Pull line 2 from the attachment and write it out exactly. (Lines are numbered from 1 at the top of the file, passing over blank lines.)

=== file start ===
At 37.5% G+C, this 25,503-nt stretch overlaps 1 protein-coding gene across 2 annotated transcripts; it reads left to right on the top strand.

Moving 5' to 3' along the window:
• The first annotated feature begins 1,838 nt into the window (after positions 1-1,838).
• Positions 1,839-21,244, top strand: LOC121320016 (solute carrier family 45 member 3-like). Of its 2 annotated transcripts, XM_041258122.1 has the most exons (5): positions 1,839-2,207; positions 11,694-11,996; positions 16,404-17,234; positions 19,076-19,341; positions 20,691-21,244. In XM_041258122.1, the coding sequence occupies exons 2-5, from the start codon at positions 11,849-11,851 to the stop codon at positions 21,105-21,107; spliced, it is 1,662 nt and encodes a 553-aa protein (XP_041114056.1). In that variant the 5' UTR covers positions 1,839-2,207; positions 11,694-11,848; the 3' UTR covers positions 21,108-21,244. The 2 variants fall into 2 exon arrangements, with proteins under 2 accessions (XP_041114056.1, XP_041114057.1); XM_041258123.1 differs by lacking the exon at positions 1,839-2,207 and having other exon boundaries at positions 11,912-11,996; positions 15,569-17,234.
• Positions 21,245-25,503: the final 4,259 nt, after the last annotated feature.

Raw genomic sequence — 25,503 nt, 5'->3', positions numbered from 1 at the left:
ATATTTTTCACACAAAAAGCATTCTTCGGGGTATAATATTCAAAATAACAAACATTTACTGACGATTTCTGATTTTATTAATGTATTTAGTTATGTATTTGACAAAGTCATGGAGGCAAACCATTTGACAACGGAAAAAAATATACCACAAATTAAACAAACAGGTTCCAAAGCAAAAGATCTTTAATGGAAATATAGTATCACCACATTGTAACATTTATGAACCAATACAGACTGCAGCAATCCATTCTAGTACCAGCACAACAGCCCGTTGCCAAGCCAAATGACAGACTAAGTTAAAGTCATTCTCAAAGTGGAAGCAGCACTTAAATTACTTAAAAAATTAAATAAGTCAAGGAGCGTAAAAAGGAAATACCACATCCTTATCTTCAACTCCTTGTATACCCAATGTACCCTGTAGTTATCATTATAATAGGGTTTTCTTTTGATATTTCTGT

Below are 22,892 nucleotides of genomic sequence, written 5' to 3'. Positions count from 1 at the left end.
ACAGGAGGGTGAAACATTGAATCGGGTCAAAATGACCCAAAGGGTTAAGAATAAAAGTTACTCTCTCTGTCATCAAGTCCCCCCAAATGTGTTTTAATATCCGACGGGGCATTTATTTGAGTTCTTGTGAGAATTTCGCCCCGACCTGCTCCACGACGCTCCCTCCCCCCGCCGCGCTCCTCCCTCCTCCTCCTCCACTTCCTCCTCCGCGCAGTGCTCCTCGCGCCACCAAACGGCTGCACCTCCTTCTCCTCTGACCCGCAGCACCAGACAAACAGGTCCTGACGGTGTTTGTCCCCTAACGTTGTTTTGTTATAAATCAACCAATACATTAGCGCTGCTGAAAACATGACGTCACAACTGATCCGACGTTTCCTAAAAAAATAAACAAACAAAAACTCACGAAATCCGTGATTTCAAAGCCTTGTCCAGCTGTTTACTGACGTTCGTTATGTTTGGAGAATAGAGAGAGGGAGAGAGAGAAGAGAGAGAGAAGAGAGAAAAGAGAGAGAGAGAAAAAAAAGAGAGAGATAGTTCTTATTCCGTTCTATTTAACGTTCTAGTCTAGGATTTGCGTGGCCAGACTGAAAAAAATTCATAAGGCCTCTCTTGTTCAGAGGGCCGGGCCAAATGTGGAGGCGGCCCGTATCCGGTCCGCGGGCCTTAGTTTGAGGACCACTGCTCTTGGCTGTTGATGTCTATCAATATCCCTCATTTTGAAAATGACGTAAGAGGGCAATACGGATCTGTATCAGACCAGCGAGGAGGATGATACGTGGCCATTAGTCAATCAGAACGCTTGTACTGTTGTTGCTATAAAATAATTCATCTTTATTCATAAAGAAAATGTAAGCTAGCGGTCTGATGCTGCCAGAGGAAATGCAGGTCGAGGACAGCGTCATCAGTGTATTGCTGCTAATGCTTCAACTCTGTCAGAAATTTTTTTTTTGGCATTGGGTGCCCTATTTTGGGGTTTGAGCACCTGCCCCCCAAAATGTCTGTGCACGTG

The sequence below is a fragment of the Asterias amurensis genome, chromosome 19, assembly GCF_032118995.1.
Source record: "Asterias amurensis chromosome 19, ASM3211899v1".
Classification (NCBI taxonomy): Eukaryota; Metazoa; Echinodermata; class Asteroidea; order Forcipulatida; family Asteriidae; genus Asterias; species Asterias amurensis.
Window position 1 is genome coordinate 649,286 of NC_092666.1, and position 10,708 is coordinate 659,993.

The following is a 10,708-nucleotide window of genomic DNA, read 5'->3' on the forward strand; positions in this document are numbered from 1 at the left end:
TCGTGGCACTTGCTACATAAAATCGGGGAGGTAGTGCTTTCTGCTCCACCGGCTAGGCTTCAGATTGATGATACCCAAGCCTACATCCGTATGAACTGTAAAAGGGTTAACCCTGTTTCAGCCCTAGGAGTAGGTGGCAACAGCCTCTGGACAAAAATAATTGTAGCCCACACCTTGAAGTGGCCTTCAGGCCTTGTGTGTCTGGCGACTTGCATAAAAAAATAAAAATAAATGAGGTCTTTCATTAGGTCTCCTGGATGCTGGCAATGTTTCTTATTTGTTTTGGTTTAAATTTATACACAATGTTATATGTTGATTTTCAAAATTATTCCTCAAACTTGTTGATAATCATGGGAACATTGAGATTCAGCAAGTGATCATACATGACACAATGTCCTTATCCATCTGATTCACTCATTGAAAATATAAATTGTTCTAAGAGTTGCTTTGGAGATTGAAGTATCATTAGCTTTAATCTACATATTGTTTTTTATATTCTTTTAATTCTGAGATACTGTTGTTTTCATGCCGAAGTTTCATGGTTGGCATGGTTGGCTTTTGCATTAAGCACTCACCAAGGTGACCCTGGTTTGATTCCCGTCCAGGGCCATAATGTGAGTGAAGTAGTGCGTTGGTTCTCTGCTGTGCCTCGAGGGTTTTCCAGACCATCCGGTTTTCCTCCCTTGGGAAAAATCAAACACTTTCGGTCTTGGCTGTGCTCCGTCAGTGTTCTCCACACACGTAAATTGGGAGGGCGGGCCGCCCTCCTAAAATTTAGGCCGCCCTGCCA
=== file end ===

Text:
Moving 5' to 3' along the window: